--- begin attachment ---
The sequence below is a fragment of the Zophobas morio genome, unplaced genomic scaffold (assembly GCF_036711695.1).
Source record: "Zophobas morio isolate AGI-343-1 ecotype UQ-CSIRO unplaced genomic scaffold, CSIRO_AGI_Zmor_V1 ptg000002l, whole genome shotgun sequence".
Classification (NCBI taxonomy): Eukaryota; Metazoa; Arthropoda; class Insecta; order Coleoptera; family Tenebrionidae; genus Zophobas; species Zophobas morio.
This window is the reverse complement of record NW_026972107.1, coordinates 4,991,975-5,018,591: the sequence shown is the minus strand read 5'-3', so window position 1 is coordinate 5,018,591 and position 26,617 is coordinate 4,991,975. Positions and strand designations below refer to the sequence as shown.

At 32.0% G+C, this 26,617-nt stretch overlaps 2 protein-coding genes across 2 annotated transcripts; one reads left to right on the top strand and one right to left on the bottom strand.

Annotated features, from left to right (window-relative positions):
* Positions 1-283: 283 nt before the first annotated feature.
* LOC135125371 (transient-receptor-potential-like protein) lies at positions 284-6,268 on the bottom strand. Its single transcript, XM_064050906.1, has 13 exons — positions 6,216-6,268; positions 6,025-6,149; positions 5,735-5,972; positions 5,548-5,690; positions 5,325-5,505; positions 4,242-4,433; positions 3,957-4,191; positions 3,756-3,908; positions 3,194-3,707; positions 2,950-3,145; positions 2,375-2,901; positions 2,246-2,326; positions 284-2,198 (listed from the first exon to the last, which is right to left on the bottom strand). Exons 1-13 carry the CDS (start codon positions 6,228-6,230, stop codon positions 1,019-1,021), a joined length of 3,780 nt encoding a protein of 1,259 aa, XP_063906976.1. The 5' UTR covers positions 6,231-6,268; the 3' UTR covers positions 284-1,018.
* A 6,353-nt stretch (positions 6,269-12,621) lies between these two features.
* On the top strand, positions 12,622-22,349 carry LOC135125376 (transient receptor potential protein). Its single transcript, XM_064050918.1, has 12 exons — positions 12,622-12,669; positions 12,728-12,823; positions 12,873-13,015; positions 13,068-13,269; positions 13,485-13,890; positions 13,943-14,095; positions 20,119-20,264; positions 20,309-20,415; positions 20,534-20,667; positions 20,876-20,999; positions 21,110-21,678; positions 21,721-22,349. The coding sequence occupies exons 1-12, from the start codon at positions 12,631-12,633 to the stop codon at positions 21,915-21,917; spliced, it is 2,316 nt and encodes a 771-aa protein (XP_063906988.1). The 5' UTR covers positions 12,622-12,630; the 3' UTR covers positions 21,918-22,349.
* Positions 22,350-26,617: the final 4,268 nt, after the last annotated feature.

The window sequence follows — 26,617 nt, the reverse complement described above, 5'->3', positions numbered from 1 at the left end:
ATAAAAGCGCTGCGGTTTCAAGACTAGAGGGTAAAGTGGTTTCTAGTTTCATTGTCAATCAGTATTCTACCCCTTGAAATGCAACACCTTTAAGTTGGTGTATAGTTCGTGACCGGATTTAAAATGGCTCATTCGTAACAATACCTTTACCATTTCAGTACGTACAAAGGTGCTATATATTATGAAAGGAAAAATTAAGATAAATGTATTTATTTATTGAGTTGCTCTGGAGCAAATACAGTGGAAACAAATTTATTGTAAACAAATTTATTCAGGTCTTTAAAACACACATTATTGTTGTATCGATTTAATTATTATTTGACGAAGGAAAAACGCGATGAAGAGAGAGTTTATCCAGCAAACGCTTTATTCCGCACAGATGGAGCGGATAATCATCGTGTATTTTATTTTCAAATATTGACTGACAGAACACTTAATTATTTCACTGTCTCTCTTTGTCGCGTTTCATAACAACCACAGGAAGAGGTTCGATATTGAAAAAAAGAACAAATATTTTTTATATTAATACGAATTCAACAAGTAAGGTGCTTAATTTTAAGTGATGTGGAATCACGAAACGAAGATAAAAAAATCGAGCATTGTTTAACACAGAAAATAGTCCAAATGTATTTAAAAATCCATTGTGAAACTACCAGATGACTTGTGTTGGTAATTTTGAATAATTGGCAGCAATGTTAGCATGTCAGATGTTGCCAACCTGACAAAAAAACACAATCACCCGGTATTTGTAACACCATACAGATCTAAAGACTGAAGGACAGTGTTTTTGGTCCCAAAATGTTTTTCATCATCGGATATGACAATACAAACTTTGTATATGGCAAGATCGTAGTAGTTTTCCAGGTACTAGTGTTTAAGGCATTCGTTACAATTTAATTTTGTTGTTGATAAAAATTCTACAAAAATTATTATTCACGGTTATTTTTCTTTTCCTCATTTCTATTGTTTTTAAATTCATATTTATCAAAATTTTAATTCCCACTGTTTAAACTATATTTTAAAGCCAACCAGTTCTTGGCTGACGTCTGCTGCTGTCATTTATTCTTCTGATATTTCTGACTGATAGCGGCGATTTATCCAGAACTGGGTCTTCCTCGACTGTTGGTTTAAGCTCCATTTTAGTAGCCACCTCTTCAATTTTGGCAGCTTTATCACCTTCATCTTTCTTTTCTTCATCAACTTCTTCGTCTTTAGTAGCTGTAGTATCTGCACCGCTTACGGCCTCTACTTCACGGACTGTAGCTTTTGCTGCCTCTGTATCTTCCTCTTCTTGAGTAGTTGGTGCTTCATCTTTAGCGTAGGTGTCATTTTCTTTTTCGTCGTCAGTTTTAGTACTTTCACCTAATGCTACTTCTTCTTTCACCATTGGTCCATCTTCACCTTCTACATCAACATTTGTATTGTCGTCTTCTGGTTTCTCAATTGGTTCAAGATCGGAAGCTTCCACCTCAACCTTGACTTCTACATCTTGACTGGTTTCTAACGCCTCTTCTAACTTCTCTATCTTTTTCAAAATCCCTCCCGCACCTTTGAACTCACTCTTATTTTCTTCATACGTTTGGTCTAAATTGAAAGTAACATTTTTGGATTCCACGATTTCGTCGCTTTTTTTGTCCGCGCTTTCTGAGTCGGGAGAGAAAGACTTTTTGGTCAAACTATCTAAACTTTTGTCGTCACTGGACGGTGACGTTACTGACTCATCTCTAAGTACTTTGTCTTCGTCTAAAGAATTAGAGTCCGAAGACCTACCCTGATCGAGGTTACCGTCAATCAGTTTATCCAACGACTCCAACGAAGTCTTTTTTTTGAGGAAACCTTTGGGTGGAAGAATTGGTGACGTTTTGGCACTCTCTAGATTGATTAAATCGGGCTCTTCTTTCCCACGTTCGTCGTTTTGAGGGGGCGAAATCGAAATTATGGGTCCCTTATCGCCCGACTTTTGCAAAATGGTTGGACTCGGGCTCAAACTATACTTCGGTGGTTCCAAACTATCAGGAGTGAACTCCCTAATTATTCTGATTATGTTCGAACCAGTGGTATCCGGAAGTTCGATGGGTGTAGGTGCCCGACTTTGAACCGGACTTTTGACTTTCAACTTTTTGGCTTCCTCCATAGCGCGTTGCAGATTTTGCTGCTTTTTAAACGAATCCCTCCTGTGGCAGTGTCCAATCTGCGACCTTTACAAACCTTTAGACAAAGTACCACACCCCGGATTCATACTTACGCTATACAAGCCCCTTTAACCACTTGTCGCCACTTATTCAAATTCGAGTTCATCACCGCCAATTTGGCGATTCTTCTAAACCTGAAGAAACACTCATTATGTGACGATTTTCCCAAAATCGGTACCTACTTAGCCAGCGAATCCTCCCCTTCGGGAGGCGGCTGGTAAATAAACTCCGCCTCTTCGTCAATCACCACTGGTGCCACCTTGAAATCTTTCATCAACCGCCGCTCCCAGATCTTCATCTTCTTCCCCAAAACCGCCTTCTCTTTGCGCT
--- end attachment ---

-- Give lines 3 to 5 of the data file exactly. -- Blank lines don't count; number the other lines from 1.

Classification (NCBI taxonomy): Eukaryota; Metazoa; Arthropoda; class Insecta; order Coleoptera; family Tenebrionidae; genus Zophobas; species Zophobas morio.
This window is the reverse complement of record NW_026972107.1, coordinates 4,991,975-5,018,591: the sequence shown is the minus strand read 5'-3', so window position 1 is coordinate 5,018,591 and position 26,617 is coordinate 4,991,975. Positions and strand designations below refer to the sequence as shown.

At 32.0% G+C, this 26,617-nt stretch overlaps 2 protein-coding genes across 2 annotated transcripts; one reads left to right on the top strand and one right to left on the bottom strand.